Israel says Palestine conflict is not territorial

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Updated 02 May 2013
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Israel says Palestine conflict is not territorial

JERUSALEM: Israel’s prime minister insisted yesterday that the conflict with the Palestinians is not about territory, rather the Palestinians’ refusal to recognize Israel as the Jewish homeland, appearing to counter a modified peace proposal from the Arab world.
Benjamin Netanyahu has not commented directly on the Arab League’s latest initiative, but his words questioned its central tenet — the exchange of captured land for peace.
The original 2002 Arab initiative, brought forth by King Abdullah of Saudi Arabia (then Crown Prince) offered a comprehensive peace between Israel and the Muslim world in exchange for a withdrawal from all territories Israel captured in the 1967 Mideast war. Sweetening the offer this week, the Arab sponsor said final borders could be drawn through mutually agreed land swaps.
Netanyahu questioned the premise that borders are the key.
“The root of the conflict isn’t territorial. It began way before 1967,” he told Israeli diplomats. “The Palestinians’ failure to accept the state of Israel as the nation-state of the Jewish people is the root of the conflict. If we reach a peace agreement, I want to know that the conflict won’t continue — that the Palestinians won’t come later with more demands.”
Though Netanyahu’s office has remained silent on the modified Arab proposal, his chief peace negotiator, Justice Minister Tzipi Livni, has welcomed it, as have Israel’s president and the main opposition parties. However, Netanyahu’s own political base and one of his main government coalition partners are either opposed to giving up land or suspicious of the Arabs’ motivations.
Qatari Prime Minister Sheik Hamad Bin Jassem Al Thani tried to allay some of the Israeli concerns as he presented the offer on Monday.
Speaking on behalf of an Arab League delegation, he reiterated the need to base an agreement between Israel and a future Palestine on the 1967 lines, but for the first time, he cited the possibility of “comparable,” mutually agreed and “minor” land swaps between the Israelis and the Palestinians. The US has been trying to restart long-frozen peace talks with the Palestinians, and Secretary of State John Kerry called the new peace plan a “very big step forward.” Palestinian officials were cool to the concept.
The original 2002 Arab peace initiative offered Israel peace with the entire Arab world in exchange for a “complete withdrawal” from territories captured in the 1967 Mideast war.

The Palestinians claim the West Bank, east Jerusalem and the Gaza Strip, all seized by Israel in 1967, for their future state. Israel withdrew from Gaza in 2005.
Though the latest proposal appears aimed at the Palestinians, the original formula refers to other territories as well. Israel also captured the Sinai from Egypt and Golan Heights from Syria in the 1967 war, withdrawing from Sinai in 1982. Peace talks between Israel and Syria over the fate of the Golan failed more than a decade ago.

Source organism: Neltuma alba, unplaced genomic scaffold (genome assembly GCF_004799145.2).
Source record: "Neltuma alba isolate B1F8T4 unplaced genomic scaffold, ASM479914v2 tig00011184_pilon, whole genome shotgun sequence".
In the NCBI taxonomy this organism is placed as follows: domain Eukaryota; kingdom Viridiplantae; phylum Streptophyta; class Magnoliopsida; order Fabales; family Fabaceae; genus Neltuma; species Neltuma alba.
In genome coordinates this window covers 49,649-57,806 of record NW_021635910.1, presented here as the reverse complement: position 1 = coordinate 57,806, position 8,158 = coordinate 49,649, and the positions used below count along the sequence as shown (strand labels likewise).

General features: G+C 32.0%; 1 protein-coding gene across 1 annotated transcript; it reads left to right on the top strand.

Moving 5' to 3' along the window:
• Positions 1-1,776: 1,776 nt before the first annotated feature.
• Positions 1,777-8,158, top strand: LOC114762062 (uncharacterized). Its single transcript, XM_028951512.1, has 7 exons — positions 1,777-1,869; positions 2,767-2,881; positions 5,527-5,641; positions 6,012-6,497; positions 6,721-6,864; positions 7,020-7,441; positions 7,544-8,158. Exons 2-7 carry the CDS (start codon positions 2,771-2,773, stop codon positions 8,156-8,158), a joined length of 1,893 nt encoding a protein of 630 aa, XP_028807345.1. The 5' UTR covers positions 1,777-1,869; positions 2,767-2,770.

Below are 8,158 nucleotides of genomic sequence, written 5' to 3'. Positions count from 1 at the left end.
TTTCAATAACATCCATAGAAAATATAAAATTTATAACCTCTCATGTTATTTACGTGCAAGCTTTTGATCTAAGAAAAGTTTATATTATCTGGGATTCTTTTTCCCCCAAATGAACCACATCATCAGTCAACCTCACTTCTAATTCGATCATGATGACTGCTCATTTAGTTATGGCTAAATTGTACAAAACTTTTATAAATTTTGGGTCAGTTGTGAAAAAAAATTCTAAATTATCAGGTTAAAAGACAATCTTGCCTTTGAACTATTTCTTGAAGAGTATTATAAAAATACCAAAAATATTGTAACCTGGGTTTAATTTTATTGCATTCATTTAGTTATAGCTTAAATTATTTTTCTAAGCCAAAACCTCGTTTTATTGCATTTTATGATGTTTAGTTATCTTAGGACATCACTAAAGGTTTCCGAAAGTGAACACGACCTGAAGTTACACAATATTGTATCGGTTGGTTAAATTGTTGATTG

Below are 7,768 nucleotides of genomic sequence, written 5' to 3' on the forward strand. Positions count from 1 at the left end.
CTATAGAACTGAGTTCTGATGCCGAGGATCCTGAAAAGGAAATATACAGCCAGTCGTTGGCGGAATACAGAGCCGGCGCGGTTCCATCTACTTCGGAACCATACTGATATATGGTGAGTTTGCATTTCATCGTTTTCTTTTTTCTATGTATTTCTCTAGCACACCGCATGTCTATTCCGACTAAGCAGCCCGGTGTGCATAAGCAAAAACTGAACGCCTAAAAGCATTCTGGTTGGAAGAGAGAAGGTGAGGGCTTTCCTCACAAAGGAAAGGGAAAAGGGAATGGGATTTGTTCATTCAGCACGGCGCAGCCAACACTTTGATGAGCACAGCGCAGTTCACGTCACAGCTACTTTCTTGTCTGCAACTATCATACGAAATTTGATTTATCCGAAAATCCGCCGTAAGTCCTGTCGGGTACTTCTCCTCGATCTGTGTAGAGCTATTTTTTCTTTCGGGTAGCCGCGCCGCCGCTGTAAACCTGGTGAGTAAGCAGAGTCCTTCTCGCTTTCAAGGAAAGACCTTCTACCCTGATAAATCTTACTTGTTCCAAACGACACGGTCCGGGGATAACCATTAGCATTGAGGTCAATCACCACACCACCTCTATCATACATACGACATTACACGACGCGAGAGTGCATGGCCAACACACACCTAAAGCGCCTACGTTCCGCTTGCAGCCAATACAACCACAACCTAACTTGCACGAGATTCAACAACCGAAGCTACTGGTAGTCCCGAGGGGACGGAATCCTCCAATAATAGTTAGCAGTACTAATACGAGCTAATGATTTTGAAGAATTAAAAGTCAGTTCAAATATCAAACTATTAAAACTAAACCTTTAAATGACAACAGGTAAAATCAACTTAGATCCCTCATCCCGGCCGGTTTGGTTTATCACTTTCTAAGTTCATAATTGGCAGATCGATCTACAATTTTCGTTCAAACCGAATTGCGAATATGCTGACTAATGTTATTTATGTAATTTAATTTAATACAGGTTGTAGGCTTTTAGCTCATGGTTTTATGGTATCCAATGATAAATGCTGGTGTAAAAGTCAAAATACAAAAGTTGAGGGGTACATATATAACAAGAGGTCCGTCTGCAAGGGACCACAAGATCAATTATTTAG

Iraq carries out more air strikes against Daesh in Syria

Updated 25 May 2018
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Iraq carries out more air strikes against Daesh in Syria

  • At least 65 senior Daesh leaders live in Hajjin.
  • Hajjin is in Deir Ezzor province in eastern Syria, about 50 kilometers (just over 30 miles) from Iraq’s border.

BAGHDAD: Iraq announced Friday it had carried out air strikes against Daesh in Syria, the third cross border aerial operation inside a month in its war-torn neighbor.
“Iraqi F-16 planes carried out (Thursday) morning raids against the headquarters of Daesh terrorist gang leaders and an explosives depot occupied by terrorists in Syria’s Hajjin region,” a statement by Iraq’s operations command said.
A video released with the text shows a strike on a huge building surrounded by palm trees and a wall.
The images show the wall and the building collapsing simultaneously.
Several strikes have been carried out by Iraq or the international coalition since Thursday against the center of Hajjin, the last major area held by Daesh in Syria, said the Britain-based Syrian Observatory for Human Rights war monitor.
At least 65 senior Daesh leaders live in Hajjin, the Observatory’s director Rami Abdel Rahman told AFP.
Hajjin is in Deir Ezzor province in eastern Syria, about 50 kilometers (just over 30 miles) from Iraq’s border.
It has been surrounded since the end of 2017 by the Syrian Democratic Forces, an alliance of Kurdish and Arab fighters backed by the United States and France, Abdel Rahman said.
Several hundred prisoners are still held by the militants in Hajjin, he added.
Since April, Iraq’s air force has carried out several air strikes on Daesh held Syrian territory close to the border between the two countries.
Daesh seized a third of Iraq in 2014, before the government declared victory in December, but the military has continued regular operations along the porous Syrian border.